He invested his winnings in casinos and racing cars (Ferrari, Aston Martin, Jaguar), with which he traveled through Paris at full speed. The society press turned her into a myth of the Divine Left that he lived dangerously. But in 1957 she had an accident with her Aston Martin in which she almost lost her life and to relieve her pain, they administered a strong opiate, to which she became addicted. His time at a detoxification clinic did not have the expected results and drug addiction added to his alcoholism and his problems with gambling (he wasted millions in roulette). In 1958 she married her former protector in the culture industry, publisher Guy Schoeller. The marriage only lasted two years and shortly after they had a wedding again, this time with model Robert Westhoff. That relationship did not end well either. They had a son named Denis Westhoff, whom he did not see much of, because the hustle and bustle of his existence did not quite square with a child’s schedule.
Many lovers are attributed to him – such as Ava Gardner, for example – but the true love of his life was Peggy Roche. The two were still married when they met in the late sixties – Peggy with the actor and pilot Claude Brasseur – but according to the book Peggy in the pares, written by Marie-Ève Lacasse, after meeting in the editorial office of It they separated from their respective partners and began their relationship.
They saw together in an apartment in the XIV District through which the cream of the Parisian bourgeoisie passed and until 1991 they were happy. Roche was not only her lover, she was also her caretaker. He managed to keep Sagan’s disorder at bay as much as possible and made the relationship with Dennis closer. But in 1989 her brother Jacques passed away – one of her fellow outings – which left her very affected and shortly after, in 1991, Peggy died in 1991 of pancreatic cancer. From there, the writer was not able to stop her decline or take care of her health.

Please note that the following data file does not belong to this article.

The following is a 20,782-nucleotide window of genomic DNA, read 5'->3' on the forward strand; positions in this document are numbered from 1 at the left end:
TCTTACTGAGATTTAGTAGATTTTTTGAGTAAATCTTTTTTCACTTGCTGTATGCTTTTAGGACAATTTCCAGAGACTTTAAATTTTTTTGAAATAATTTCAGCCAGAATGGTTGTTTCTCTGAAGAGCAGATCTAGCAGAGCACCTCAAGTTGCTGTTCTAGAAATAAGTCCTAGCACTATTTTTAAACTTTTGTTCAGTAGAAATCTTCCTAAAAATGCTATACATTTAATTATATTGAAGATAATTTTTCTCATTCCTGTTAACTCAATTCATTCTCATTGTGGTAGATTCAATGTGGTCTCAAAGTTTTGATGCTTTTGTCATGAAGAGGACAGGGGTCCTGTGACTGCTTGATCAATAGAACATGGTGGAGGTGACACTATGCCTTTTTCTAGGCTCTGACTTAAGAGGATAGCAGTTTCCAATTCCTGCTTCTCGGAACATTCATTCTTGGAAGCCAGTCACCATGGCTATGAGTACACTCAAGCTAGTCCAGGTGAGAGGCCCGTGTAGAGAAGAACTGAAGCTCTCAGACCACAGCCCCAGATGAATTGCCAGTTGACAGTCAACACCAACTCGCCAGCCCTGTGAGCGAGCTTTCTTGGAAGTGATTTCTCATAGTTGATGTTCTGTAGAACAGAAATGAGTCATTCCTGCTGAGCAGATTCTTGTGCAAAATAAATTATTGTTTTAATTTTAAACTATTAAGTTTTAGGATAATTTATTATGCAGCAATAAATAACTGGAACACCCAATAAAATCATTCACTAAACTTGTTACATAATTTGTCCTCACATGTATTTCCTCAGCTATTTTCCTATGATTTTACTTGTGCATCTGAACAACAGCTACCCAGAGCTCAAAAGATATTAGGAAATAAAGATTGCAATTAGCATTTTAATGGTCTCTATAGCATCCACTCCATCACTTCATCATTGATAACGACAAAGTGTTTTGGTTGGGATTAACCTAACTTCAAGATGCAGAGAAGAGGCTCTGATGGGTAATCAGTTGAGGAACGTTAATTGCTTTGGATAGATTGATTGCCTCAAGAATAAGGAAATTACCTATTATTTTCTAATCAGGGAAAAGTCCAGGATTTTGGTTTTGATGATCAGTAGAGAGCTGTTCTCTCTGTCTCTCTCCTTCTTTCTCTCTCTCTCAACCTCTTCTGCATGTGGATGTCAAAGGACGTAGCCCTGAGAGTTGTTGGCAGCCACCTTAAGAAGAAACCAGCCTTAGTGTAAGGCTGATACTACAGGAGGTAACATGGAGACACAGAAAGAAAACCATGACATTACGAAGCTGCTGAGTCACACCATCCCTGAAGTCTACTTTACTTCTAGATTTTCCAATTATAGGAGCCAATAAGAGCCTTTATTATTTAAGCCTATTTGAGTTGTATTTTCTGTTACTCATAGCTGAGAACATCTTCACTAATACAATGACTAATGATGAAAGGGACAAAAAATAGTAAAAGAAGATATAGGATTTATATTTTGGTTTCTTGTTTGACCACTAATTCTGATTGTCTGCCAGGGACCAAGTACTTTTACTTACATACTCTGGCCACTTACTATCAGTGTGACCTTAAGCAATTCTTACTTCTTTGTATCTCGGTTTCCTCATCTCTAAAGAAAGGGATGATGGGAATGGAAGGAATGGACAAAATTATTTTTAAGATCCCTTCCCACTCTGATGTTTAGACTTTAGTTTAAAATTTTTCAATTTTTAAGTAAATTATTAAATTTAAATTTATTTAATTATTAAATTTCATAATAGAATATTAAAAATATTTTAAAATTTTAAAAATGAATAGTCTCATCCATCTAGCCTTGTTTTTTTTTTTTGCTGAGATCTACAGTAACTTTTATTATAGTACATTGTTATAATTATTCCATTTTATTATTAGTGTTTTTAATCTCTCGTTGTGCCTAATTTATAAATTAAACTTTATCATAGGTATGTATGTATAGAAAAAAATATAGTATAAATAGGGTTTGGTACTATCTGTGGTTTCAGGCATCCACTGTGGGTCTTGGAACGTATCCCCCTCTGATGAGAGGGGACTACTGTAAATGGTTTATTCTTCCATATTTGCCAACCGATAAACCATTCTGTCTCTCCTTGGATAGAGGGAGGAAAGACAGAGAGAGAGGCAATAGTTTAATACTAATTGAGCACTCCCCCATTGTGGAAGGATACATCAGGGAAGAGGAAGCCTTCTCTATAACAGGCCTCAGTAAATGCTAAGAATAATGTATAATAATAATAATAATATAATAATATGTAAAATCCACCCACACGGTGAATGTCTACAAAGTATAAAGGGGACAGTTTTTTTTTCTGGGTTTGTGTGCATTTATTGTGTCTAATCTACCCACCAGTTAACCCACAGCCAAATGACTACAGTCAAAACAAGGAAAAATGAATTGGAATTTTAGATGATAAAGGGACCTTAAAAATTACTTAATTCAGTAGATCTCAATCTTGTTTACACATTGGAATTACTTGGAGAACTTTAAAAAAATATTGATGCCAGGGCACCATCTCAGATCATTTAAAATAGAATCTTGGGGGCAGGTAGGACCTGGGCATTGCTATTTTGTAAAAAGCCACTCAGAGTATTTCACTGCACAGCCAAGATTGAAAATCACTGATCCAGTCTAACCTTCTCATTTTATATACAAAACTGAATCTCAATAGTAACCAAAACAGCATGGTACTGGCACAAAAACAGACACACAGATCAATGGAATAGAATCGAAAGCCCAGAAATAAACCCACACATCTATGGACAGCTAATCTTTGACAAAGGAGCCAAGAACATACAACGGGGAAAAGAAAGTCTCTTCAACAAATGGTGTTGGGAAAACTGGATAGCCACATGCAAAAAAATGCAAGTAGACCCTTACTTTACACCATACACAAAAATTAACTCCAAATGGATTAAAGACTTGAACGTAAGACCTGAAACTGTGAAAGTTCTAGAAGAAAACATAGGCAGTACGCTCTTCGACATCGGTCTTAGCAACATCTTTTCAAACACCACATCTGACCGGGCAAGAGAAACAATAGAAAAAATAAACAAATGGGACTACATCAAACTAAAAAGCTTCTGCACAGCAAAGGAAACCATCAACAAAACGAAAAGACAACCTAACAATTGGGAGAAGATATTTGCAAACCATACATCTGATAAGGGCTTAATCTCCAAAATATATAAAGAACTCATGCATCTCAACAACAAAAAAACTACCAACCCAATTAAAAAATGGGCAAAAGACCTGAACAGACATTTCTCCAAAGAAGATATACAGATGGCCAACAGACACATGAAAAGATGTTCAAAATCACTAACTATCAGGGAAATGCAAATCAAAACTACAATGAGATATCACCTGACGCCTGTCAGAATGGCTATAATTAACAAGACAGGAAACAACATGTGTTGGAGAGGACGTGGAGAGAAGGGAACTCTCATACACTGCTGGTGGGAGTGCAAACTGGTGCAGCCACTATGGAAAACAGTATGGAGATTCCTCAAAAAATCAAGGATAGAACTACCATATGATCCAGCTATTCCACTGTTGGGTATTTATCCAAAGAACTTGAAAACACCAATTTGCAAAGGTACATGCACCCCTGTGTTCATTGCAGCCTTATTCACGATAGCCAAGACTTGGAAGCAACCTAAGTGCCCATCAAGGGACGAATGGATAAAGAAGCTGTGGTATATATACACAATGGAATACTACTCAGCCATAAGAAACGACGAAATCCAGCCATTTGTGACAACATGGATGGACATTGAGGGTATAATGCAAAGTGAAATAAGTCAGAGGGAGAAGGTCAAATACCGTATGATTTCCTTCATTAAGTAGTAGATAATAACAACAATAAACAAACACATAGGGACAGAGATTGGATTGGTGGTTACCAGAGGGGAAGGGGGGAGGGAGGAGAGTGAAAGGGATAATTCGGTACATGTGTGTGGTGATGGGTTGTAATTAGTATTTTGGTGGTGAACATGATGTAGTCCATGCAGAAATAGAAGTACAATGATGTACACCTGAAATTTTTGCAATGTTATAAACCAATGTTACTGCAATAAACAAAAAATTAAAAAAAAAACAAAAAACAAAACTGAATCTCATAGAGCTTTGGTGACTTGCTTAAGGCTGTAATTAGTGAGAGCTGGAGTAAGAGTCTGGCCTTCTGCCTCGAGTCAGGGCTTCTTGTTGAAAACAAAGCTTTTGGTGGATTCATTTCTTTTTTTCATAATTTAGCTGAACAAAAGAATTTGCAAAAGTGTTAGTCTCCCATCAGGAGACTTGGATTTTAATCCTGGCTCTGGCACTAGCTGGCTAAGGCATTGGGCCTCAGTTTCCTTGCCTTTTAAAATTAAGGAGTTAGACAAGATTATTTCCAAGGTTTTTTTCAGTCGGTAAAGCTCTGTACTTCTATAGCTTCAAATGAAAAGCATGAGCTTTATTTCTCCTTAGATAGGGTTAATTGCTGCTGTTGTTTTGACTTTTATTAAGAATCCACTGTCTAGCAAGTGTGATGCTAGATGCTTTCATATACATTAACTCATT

She suffered pulmonary edema during a trip to Colombia with François Mitterrand’s entourage (a great friend of the writer, according to some voices, also a lover). In the 1990s, she was caught in possession of large amounts of cocaine, but in 2002 the great storm arrived that swept everything away. FShe was accused of tax fraud in relation to the political-financial scandal of the Elf oil company and the Mitterrand government. Although she was sentenced to prison, she was eventually pardoned. That was one of the moments when her friends showed strong support for the writer at a delicate moment. The actors Isabelle Adjani or Vincent Lindon and writers such as Patrick Besson, Frédéric Beigbeder and Geneviève Dormann mobilized to demand a “quick and decent solution” to Sagan’s problems with the treasury. “If Françoise Sagan owes the State money, France owes it much more: prestige, talent and a taste for freedom and the sweetness of life.”
Ruined, she had to sell her apartment and stopped writing, something she hadn’t done even in her most critical moments. Until then, he had written 30 novels in addition to biographies, plays, newspaper articles, film scripts, and song lyrics. But from the sentence, everything he earned went to pay the 900,000 euros he owed to the Treasury, his account was blocked. She moved into the home of a friend, billionaire Ingrid Méchoulam, who took care of her for the last decade of her life and even went so far as to buy some of Sagan’s properties from foreclosure. Sagan started smoking and reading, tired of everything.
He finally died in 2004 at the age of 69, a victim of a pulmonary embolism and without having paid his debts, which he bequeathed to his son. He accepted that legacy despite all the problems it included, because in this way he also became executor of his work. Including the novel The Four Corners of the Heart: Roman, unknown and published posthumously in 2019. The author had written her own obituary in 1998. It was her contribution to Dictionary. Contemporary French literature from Jerome Garcin: “Sagan, Françoise. He made his appearance in 1954, with a little novel, Good morning sadness, which was a worldwide scandal. Her disappearance, after a pleasant and ramshackle life and work, was a scandal only for herself ”.